If, for example, it somehow took 3 minutes to burn three feet, the blaster would divide the 3 minutes (time it took to burn) by the 3 feet (the length of the fuse tested) and arrive at a burn rate of 1 minute per foot. Since s/he now knows that this fuse will burn at the rate of 1 min./ft, if the blaster wants a 6-minute fuse, s/he will divide those 6 minutes by the burn rate. 6 mins. ÷ 1 min./ ft. = 6 feet of Time Fuse. In other words, s/he now knows to cut off six feet of Time Fuse, if s/he wants the fuse to burn for six minutes before the explosion occurs.

In reality, our blaster is much more likely to get a number like “1 minute and 18 seconds”, or “1 minute and 42 seconds” when s/he does the three-foot test burn. The easy way to handle this is to convert minutes to seconds and add it to the seconds left over. (For example, if our time was 1 minute and 42 seconds, we’d convert our 1 minute to 60 seconds, then add that to 42 seconds. 60 + 42 = 102. So, now we know it takes 102 seconds for the fuse to burn 3 feet. Dividing 102 seconds [the time] by 3 feet [the distance burned] gives us a burn rate of 34 seconds per foot.)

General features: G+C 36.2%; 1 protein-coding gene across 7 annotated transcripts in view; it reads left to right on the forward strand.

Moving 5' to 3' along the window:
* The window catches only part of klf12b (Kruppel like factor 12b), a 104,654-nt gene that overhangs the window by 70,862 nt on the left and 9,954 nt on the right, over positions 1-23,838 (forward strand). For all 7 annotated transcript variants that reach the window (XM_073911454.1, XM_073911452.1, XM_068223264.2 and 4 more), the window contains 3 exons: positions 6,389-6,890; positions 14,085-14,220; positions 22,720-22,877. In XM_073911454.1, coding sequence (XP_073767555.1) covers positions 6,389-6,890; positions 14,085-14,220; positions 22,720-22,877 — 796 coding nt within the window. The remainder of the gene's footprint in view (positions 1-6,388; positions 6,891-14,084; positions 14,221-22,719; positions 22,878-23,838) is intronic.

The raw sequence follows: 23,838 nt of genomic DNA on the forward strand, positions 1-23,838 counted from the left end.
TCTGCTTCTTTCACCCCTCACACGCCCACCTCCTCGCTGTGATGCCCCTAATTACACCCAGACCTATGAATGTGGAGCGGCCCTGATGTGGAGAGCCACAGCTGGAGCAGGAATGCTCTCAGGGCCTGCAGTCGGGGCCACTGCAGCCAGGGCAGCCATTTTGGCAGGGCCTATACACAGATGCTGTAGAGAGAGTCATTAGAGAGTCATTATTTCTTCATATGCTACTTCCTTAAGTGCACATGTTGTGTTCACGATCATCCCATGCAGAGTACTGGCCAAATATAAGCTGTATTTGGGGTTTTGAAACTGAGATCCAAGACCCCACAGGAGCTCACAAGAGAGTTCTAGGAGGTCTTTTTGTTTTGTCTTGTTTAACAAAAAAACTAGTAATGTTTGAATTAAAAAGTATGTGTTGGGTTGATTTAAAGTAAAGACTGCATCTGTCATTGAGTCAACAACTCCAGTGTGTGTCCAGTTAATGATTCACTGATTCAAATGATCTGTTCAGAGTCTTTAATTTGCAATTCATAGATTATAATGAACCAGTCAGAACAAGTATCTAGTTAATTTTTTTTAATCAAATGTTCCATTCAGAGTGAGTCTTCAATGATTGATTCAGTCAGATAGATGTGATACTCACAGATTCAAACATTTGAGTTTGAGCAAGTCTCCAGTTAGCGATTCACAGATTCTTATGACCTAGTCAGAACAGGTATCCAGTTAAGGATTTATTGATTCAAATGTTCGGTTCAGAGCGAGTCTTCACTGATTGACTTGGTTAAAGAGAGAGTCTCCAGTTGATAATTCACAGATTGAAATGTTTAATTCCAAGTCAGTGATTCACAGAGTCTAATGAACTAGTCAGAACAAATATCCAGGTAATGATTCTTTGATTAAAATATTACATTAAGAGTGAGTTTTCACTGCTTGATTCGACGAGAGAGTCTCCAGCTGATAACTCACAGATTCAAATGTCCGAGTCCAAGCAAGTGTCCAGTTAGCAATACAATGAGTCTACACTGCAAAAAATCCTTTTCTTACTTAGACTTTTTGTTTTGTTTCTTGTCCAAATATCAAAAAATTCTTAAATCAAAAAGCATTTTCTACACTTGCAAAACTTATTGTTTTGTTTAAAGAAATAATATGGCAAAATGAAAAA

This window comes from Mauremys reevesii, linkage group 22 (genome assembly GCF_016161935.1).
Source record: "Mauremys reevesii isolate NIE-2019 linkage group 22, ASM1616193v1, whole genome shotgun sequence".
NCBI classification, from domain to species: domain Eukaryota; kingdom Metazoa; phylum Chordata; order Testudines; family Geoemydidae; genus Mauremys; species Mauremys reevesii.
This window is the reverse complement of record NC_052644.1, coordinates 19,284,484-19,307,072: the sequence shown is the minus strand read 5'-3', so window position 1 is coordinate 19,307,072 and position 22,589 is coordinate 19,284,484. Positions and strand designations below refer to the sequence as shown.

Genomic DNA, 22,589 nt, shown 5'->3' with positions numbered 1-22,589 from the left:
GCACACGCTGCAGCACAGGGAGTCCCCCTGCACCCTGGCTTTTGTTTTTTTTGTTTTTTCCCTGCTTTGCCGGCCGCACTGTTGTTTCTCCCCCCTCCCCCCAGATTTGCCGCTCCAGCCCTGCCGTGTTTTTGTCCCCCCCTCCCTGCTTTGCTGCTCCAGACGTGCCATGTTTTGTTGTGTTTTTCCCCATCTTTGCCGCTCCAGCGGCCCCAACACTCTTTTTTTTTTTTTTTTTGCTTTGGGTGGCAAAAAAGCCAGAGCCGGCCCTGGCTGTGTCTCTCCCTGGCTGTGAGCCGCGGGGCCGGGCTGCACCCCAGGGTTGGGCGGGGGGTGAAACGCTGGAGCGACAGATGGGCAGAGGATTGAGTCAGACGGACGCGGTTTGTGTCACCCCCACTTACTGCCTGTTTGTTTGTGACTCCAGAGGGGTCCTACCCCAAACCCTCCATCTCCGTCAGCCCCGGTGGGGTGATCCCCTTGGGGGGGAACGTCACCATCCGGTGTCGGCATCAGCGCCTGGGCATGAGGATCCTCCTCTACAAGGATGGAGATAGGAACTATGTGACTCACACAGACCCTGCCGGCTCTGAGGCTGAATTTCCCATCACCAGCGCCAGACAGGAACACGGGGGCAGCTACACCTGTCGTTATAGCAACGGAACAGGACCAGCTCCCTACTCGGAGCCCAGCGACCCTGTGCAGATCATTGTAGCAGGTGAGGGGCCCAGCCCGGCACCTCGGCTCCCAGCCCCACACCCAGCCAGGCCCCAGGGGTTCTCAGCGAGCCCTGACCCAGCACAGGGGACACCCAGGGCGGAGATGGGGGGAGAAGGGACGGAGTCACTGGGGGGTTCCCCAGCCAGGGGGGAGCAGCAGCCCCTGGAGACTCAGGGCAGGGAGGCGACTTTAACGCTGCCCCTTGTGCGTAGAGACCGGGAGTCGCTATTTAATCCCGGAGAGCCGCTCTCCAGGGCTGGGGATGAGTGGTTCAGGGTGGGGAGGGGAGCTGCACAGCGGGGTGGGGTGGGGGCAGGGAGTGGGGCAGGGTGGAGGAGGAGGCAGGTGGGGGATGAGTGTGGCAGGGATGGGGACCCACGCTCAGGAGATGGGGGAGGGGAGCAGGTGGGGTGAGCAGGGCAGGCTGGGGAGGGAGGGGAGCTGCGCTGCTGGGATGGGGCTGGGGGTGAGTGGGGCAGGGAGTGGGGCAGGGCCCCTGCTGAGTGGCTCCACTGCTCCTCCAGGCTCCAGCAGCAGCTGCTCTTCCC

In the example above, if we wanted a 6-minute fuse on our charge, we’d divide 6 minutes (which is the same as 6 x 60 = 360 seconds) by 34 seconds/foot.

360 seconds ÷ 34 seconds/foot = 10.5882 feet. But, what about the .5882 feet?

Well, now we multiply 0.5882 x 12 to get inches. 0.5882 x 12 = 7.0584 inches. So, now we have a fuse that’s 10 feet and 7.0584 inches long.

But … what about the .0584 inches?

Simply multiply 0.0584 x 16 to get sixteenths of an inch. 0.0584 x 16 = 0.9344

0.9 can be rounded up to 1, so … we’re going to measure out 10 feet and 7 & 1/16 inches of Time Fuse, then we’re going to cut off that hunk that’s 10 feet and 7 & 1/16 inches long.

That may seem complicated, but I guarantee that if you spell it all out, a reader will be convinced you know how to cut Time Fuse! And that will lend a sense of verisimilitude to your story — which is what I’m aiming for by writing this little reference guide.

If you don’t quite get how it works, feel free to use my numbers. Or, contact me and I’ll be happy to run whatever numbers you want. Either way, no one will doubt that your character knows what s/he is doing. And that’s what counts!